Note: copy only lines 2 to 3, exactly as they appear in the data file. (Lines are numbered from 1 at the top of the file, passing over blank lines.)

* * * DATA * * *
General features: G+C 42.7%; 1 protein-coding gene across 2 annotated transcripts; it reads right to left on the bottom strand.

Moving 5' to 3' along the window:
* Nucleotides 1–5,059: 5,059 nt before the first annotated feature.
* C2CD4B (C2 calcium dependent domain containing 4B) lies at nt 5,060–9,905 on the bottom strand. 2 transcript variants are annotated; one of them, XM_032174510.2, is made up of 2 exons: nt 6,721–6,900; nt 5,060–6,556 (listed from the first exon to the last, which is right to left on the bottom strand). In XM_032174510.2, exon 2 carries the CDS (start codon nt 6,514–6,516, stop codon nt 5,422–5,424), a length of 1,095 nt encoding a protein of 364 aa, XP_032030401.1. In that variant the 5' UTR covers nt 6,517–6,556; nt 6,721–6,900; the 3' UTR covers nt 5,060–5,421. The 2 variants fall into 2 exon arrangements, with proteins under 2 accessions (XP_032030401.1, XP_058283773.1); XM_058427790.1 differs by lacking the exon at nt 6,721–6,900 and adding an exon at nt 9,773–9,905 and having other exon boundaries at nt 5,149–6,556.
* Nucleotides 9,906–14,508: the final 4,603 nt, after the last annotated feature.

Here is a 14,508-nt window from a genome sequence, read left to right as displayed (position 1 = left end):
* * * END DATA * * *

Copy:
Moving 5' to 3' along the window:
* Nucleotides 1–5,059: 5,059 nt before the first annotated feature.